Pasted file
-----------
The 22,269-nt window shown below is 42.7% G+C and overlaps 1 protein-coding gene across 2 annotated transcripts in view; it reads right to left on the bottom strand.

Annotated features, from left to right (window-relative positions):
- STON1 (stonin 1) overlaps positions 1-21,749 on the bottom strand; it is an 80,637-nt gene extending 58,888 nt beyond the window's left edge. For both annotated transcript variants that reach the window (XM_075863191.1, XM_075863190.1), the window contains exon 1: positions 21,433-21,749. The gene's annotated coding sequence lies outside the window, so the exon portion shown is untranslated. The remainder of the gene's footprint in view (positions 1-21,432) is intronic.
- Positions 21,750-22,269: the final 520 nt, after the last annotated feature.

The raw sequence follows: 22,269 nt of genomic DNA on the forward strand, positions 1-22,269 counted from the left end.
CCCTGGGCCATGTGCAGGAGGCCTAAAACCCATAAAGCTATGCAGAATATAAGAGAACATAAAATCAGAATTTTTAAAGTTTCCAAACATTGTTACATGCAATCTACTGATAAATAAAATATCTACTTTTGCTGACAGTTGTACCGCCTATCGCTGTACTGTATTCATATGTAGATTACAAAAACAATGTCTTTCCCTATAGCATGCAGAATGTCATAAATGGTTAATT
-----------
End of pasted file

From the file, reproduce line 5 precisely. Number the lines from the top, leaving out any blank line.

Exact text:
The raw sequence follows: 22,269 nt of genomic DNA on the forward strand, positions 1-22,269 counted from the left end.